Internet Trends

Information today is real-time, fast and broad as evidenced by information flowing after the Japan tsunami. For more on global trends, visit

I read some interesting numbers about the internet earlier this week.

They were from Mary Meeker, a partner at the venture-capital firm Kleiner Perkins Caufield & Byers.

She presented on industry trends at the Web 2.0 Summit, a conference of the tech industry’s leading thinkers.

Here’s what she shared:
  1. In three years, China added more Internet users than exist in the United States. The biggest adders were China, India, Nigeria, Russia and Iran.
  2. Social networkers exceed internet users, and 70 percent of them use Facebook.
  3. Smartphone usage still has a huge upside. There are 835 million smartphone subscribers and 5.6 billion mobile phone subscribers.
  4. iPods changed the media industry. iPhones became bigger and more popular even faster than iPods. iPad growth leaves its “siblings” in the dust.
  5. Mobile search is growing rapidly.
  6. “Sound is going to be bigger than video,” says Alexander Ljung, founder and CEO of SoundCloud.
  7. Content is about global information flow. It’svreal-time, fast and broad.

How will these trends impact how you do business?

Life Lessons Learned from Travel

For the past several months, I’ve been racking up the air miles with trips to Iowa, Chicago, Colorado and Indonesia to name just a few places. With plenty of time for thinking while flying to the destinations, I realized that travel provides us with several life lessons, including:

  • Planning
  • Adaptability
  • Communications
  • Experiences

Travel provides lessons that can be applied to work and daily life. (Photo by Cynthia Price)

Planning is the simplest one. You need to know where you are going and how you are going to get there. You book your flight, hotel and ground transportation. But you also have to plan what to pack based on the weather. If you’re flying overseas, you need to research and find out if you need a visa and what is required when you go through customs. Traveling teaches us that it’s important to have a plan to succesfully arrive at your destination.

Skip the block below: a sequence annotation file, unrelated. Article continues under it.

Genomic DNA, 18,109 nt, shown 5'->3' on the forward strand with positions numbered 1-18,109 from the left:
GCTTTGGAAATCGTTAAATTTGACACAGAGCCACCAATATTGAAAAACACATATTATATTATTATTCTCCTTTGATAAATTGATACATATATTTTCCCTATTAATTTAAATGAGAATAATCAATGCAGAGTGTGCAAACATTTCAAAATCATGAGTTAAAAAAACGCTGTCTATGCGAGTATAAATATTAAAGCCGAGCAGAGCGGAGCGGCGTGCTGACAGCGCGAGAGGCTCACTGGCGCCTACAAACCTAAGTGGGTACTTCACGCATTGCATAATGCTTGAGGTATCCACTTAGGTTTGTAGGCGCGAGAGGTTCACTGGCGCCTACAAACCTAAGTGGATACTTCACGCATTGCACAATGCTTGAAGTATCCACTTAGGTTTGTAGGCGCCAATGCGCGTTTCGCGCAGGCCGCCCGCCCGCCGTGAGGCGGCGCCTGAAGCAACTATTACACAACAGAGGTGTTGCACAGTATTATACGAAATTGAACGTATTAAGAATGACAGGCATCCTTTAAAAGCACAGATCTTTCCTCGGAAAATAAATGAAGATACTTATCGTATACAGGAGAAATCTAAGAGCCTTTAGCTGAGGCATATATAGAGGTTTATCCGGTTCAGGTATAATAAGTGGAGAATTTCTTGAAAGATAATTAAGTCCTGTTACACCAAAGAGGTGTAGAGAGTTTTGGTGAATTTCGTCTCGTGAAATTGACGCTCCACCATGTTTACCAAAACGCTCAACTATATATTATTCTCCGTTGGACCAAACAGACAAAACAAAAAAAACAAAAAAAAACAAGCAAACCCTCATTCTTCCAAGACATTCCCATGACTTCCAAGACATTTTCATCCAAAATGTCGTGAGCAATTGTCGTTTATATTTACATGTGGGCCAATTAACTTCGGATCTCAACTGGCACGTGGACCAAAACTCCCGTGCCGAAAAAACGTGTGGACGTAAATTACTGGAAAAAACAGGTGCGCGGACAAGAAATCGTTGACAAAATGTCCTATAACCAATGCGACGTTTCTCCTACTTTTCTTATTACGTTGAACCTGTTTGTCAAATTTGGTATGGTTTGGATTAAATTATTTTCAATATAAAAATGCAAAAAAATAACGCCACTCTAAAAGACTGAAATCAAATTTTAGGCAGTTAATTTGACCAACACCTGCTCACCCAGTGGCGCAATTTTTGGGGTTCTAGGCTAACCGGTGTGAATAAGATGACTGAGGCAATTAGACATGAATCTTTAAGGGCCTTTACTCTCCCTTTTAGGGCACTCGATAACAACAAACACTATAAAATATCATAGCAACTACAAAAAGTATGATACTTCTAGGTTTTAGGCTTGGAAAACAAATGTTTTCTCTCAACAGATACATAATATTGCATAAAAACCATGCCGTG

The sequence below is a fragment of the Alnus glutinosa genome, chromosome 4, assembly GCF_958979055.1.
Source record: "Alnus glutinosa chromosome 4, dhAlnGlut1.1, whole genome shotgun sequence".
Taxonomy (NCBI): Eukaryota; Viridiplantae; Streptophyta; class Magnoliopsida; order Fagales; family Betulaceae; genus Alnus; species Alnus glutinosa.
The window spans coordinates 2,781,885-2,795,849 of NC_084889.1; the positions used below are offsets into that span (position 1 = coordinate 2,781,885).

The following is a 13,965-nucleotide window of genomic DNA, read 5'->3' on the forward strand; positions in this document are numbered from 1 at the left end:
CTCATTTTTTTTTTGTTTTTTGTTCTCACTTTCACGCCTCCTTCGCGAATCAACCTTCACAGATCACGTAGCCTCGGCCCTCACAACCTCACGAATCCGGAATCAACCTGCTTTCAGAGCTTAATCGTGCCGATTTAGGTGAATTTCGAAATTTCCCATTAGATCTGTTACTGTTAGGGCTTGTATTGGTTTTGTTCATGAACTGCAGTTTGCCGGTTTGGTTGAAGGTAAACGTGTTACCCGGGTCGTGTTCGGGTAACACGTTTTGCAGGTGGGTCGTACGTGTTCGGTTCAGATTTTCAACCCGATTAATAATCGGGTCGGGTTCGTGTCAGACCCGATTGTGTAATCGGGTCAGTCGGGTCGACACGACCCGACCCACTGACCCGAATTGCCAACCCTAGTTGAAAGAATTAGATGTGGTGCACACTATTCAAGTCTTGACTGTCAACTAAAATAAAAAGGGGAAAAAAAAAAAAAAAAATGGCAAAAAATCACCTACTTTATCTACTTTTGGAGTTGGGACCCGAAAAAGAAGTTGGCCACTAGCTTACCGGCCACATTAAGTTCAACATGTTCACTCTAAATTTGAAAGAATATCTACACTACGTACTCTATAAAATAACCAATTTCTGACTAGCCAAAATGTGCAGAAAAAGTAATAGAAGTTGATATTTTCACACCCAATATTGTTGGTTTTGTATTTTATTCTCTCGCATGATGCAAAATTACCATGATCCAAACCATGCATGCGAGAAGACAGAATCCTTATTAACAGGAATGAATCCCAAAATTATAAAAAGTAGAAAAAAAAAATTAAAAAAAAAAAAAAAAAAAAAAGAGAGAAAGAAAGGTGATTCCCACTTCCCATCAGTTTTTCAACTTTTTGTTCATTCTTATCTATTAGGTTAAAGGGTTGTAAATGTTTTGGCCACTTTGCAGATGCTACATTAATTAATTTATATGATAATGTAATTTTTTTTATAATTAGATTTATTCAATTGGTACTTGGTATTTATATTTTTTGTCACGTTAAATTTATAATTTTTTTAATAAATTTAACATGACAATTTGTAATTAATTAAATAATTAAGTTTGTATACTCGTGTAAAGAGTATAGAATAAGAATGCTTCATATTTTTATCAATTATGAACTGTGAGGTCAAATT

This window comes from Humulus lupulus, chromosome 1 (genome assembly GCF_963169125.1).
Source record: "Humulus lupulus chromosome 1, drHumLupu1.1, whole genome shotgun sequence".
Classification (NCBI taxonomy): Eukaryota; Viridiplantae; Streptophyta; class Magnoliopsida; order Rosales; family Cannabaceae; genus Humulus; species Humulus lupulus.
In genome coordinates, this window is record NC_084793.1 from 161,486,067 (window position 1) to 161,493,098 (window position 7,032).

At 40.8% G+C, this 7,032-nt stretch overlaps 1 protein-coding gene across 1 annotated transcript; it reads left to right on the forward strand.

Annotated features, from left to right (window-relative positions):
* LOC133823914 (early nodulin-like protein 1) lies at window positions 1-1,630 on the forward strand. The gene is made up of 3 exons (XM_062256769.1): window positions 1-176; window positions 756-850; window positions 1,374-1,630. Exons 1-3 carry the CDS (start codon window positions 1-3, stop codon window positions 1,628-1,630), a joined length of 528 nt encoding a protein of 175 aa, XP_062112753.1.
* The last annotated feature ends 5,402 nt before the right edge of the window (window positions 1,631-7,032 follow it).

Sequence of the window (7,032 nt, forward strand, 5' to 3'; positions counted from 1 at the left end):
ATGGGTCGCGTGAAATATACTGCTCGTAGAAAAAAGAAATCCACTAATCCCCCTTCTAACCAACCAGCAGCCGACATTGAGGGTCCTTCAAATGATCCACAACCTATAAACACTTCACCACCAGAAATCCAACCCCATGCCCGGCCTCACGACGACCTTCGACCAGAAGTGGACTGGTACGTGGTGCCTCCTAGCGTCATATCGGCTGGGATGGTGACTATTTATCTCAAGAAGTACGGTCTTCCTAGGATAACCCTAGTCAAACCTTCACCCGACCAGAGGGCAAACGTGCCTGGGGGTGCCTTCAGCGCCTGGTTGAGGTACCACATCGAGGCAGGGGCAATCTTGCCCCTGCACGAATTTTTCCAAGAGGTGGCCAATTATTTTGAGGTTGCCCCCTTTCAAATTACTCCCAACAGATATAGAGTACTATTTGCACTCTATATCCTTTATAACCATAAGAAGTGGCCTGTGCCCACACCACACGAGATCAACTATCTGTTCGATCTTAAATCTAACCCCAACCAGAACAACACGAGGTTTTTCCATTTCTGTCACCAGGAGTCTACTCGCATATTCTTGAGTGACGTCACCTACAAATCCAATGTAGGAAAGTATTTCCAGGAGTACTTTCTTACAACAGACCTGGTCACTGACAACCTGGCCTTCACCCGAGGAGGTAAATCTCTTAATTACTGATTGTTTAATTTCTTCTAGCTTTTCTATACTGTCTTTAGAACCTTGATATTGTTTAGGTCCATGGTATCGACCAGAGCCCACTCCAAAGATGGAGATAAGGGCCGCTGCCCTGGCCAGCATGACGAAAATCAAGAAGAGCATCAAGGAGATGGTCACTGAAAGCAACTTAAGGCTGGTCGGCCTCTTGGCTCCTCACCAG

Adaptability is the norm of travel today. If your flight is cancelled or delayed, you have to adapt. When it comes to meals, you have to adapt to the food that is available. I spent a week in the Midwest, which is known for its excellent beef, but I don’t eat red meat. Baked potatoes were my go-to food. Overseas, I adjusted to different toilet styles (enough said!). The lesson is clear: If you aren’t adaptable, you aren’t going to have a successful trip.

Communications involves more than speaking with airline attendants. It’s about understanding regional dialects and accents. On a recent trip it was fun listening to a mix of Southern and Midwestern accents. It’s knowing that “pop” is the same as “soda.” Overseas I had to really listen to colleagues because English was not a first language. Despite that, we all understood each other because we took the time to really listen. If you don’t try to communication, your destination will remain unreachable.

Experiences are the best part of travel and why most people travel for leisure. It’s about the ability to get away from the every day. Travel provides opportunities to learn and explore. How open are you to the new experiences? Do you try the new foods?
If you are overseas, do you learn some of the customs? Travel enables us to try experiences outside of our comfort zone.

What lessons have you learned from travel?

Photography Tips from a Pro

Freelance photographer Asra says photography is about painting with light.

Photographer shares tips

Asra, who has shot for many music magazines, shares photography tips with writers. (Photo by Cynthia Price)

Asra, whose full name is Muhammad Asranur, has shot for Rolling Stones Indonesia, Spin (USA), 7×7 Magazine, the Guardian and Your Music Magazine, and recently shared photography tips with a group of writers.

He urged the writers not to use the auto setting on their cameras, but rather to become comfortable with the program setting. “It’s like only using first or second gear of a Ferrari,” he told the group. By using the program setting, you have “creative control.”

Some tips he shared:

  1. The shorter the time the shutter is open, the sharper the photo will be.
  2. The closer you are to your subject, the more blurred your background will be.
  3. Use as low an ISO setting as possible because the higher the ISO, the more the quality of the photograph is degraded.
  4. Hold your hand under the lens to support it and keep it steady. Hold your breath when you shoot and, if possible, lean against a wall.